Minnesota is Well Positioned to Create Good Clean Energy Jobs

Joshua Low
Blue Green Alliance

Working people and environmentalists both have a stake in building the new, green economy. Transforming our economy through renewable energy, energy efficiency, mass transit and rail, a new smart grid and other solutions to global warming, has the potential to create millions of jobs, while reducing global warming emissions and moving America toward energy independence. A green job is a blue collar job with a green purpose, like solving global warming.

When the American Recovery and Reinvestment Act passed in early 2009, one of its main goals was to make a down payment to jumpstart the creation of the green jobs and the green economy. By investing billions of dollars in weatherizing low income homes, providing incentives for home owners to make their homes more energy efficient by installing new windows or installing a new, efficient furnace, or by retrofitting government buildings to make them dramatically more energy efficient, the Recovery Act should create tens of thousands of clean energy jobs. Someone has to make that new furnace or install the new, energy efficient windows, and those are jobs contributing to the green economy in Minnesota. After all, there are several window manufacturers in Minnesota.

Minnesota isn’t starting from scratch. Minnesota already has 52,827 green jobs. Electricians are installing solar panels. Carpenters are weatherizing homes to make them more energy efficient. Minnesotans manufacture hybrid transit buses in Saint Cloud and Crookston. Workers at the Duluth Port are loading and unloading parts for wind turbines, and Laborers are pouring concrete for new wind turbines, Iron Workers are installing wind turbines on the Iron Range and in southwestern Minnesota. Workers in Baxter, MN produce inverters for solar electric systems.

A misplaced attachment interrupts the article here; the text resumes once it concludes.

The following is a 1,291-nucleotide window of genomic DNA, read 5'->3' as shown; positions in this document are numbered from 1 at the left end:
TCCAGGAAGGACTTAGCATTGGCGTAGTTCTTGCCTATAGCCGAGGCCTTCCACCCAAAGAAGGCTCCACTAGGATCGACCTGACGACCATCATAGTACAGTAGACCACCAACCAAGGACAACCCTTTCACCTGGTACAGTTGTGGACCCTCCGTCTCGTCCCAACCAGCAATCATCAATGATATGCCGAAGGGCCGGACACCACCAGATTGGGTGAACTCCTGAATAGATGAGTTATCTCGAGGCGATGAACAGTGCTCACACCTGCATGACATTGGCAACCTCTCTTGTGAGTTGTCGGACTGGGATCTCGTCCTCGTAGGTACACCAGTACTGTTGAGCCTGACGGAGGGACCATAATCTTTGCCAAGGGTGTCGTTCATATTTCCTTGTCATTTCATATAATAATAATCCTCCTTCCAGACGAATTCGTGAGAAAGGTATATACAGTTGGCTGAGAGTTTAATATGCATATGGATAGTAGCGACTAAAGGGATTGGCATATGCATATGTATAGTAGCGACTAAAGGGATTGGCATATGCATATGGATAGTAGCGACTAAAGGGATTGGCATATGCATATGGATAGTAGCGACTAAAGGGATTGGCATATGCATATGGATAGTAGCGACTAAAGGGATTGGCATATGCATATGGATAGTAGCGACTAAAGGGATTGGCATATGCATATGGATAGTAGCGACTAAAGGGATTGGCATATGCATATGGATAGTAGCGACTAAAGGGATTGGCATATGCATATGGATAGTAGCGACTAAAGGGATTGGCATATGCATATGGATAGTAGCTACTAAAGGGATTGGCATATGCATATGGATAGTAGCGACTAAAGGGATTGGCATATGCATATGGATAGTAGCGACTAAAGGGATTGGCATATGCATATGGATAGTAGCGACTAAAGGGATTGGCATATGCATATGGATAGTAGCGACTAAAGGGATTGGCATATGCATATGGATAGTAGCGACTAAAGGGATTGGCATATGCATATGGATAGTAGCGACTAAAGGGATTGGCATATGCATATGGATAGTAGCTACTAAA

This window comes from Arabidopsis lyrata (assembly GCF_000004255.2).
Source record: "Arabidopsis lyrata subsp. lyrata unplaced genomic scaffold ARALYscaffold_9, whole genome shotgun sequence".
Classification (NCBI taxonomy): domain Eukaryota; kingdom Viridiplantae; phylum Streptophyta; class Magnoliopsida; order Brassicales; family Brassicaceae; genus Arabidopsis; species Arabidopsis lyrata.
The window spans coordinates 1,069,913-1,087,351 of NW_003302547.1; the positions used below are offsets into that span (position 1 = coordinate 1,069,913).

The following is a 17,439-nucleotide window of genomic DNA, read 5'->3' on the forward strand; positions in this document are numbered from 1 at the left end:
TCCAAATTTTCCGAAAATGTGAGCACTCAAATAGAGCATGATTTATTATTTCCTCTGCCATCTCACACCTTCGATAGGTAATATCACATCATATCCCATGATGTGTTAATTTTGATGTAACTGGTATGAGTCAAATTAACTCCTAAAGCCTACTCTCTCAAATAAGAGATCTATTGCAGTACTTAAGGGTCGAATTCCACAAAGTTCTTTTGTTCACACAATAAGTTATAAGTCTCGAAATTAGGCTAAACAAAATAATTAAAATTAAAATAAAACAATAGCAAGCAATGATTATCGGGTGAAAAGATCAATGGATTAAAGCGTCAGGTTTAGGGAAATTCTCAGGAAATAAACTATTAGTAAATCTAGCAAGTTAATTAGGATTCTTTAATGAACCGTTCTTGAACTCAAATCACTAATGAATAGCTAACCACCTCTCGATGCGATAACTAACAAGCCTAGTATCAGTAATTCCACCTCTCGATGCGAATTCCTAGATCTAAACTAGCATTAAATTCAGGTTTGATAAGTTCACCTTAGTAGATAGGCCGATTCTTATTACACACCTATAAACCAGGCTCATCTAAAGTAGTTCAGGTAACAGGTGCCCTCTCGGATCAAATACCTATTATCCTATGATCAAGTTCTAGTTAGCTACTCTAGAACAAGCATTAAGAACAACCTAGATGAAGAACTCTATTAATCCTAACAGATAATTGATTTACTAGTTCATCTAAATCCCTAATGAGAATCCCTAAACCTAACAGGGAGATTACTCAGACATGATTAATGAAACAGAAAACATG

Minnesota can create tens of thousands of new, clean energy jobs, but we need the right policies to realize the promise of green economy. Minnesota has a strong renewable electricity standard, and, if implemented well, policies to invest Recovery Act funds to get Minnesotans back to work, dramatically reducing global warming pollution. We are already seeing homeowners take advantage of tax credits for energy efficiency and renewable energy projects, but, as of September 2009, we have not seen the full impact of the Recovery Act on the clean energy economy. That is why the Blue Green Alliance and its allies began meeting with the Office of Energy Security after the Recovery Act was passed, so we can make Minnesota create tens of thousands of good, green jobs.

Read Up

The Green Collar Economy: How One Solution Can Fix Our Two Biggest Problems by Van Jones. HarperOne 2009.

The Blue Green Alliance is a national, strategic partnership between labor unions and environmental organizations dedicated to expanding the number and quality of jobs in the green economy. The Blue Green Alliance works to engage grassroots environmentalists, labor leaders and rank-and-file, and community partners to grow the green economy. You can get involved. The best way to get involved is to join the Blue Green Alliance as an individual member. Go to www.bluegreenalliance.org and click on “Join Us” to join the Blue Green Alliance. 

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